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Environmentalism is a cultural phenomenon. For all the lip service Americans pay to the environment, we’ve seen remarkably little progress on issues that really matter. This is not due to apathy, but rather an unfortunate way of thinking about environmental issues. The University has an enthusiastic sustainability campaign, but it — like the rest of America — desperately needs a shift in mindset.
Nationally, millions are encouraged or forced to recycle, even in areas where recycling wastes far more energy than throwing things away. Millions waste money buying local foods, even when growing them locally out of season takes more energy than importing them. The most recent environmental cause célèbre is the war on hydraulic fracturing, which has yet to produce a concretely demonstrated, serious case of pollution. Yet in the status quo, natural gas and coal are the cheapest forms of power, and fracking bans lead directly to new coal plants. Pollution from coal power kills thousands of Americans  annually and produces twice the amount of carbon dioxide as natural gas.
The fear of nuclear accidents has prevented the construction of carbon-free nuclear plants for decades — even though the total number of nuclear meltdown casualties in history is less than the yearly number of American coal casualties. Pop-environmentalism focuses on images, not statistics. Responsible policymaking, voting and political activism acknowledges cost-benefit tradeoffs, yet bad “environmentalism” would have us bear the costs of coal power and forgo alternatives based on the image of affordable renewable energy sources that cannot, and may never, meet more than a fraction of our needs.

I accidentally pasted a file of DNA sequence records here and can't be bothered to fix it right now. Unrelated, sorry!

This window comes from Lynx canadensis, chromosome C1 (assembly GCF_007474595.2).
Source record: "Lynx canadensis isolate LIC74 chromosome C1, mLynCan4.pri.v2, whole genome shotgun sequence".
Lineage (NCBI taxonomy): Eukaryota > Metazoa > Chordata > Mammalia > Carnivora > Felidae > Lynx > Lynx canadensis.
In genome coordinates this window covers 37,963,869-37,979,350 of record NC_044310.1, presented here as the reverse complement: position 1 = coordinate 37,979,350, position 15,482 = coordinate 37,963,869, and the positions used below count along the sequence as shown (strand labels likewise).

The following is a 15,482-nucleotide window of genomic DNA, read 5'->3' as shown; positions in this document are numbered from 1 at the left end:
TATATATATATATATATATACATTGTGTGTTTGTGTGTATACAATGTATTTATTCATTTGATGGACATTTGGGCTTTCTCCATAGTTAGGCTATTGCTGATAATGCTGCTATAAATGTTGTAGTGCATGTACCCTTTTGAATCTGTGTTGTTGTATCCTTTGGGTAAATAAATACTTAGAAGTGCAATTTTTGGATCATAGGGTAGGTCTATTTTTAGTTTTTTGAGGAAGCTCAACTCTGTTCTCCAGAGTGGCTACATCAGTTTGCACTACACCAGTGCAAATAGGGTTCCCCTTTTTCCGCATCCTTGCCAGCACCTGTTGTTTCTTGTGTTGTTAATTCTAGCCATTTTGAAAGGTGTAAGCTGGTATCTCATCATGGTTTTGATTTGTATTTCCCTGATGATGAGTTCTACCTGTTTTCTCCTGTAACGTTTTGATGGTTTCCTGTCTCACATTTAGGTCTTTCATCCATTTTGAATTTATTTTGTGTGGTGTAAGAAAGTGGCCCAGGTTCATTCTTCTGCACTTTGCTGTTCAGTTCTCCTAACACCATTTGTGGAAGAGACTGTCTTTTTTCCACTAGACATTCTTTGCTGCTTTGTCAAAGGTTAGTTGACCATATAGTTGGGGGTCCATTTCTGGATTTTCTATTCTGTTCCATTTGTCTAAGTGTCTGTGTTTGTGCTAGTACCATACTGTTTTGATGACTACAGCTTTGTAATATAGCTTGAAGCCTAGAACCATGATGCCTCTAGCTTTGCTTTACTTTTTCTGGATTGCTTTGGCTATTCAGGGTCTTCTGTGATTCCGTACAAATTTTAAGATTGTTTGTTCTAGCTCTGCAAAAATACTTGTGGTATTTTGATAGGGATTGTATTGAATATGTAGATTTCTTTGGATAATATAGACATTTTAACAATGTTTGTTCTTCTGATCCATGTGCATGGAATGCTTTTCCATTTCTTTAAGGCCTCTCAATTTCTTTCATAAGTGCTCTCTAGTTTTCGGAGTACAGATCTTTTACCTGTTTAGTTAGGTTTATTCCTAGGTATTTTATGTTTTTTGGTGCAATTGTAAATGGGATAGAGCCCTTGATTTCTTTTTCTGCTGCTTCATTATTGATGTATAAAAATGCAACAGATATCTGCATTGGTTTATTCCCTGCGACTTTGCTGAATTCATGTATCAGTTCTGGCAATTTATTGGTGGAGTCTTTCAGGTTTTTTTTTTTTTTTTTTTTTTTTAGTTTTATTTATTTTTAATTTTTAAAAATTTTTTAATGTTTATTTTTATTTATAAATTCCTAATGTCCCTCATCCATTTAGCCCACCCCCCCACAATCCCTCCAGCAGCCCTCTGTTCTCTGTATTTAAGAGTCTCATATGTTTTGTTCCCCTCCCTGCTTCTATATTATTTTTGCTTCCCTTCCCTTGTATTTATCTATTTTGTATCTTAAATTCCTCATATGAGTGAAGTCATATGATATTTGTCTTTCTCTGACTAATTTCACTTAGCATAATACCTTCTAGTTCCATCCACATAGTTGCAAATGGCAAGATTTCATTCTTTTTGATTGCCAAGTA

National energy policy hardly hinges on the University, Steven Chu notwithstanding. Yet, we still have civic responsibility to promote rational environmental policy. Sadly, some things done in UR’s name do the exact opposite. Note the solar-powered, laptop-charging picnic bench between Rush Rhees Library and Meliora Hall. It is rarely used, given Rochester weather, but even if it were used frequently, the value of the electricity produced would still be a fraction of the cost. UR Green News — the University’s biweekly sustainability newsletter — admitted that the bench made no “economic” sense but claimed that “its value was assessed from a different angle, as a promotional tool that demonstrates the University’s commitment to sustainability…. [sustainability] and the initiatives that support it are not purely economic. … These are not quantitative matters.”
Unfortunately, these are quantitative matters. If you want to minimize harm to current and future generations, you must quantify that harm. To say otherwise is to deny reality and substitute religion for science. Producing that bench created more pollution than its meager output can prevent. (Solar panels require rare earth minerals, and rare earth mining produces substantial pollution.) Any symbolic value it has is negative symbolic value — it symbolizes waste, not innovation. Wishful thinking, not real solutions. Similarly, O’Brien Hall was constructed to comply with expensive LEED standards despite scant third-party evidence of LEED’s effectiveness and no public analysis of the O’Brien building plans in particular.
This is not to say that the entire sustainability effort is misguided or counter-productive. Meatless Monday is an example of a successful program that informs students about the environmental and health impacts of meat rather than simply asserting that a particular behavior is “green.” This is the model we need to adapt.
Taylor is a member of the class of 2015.

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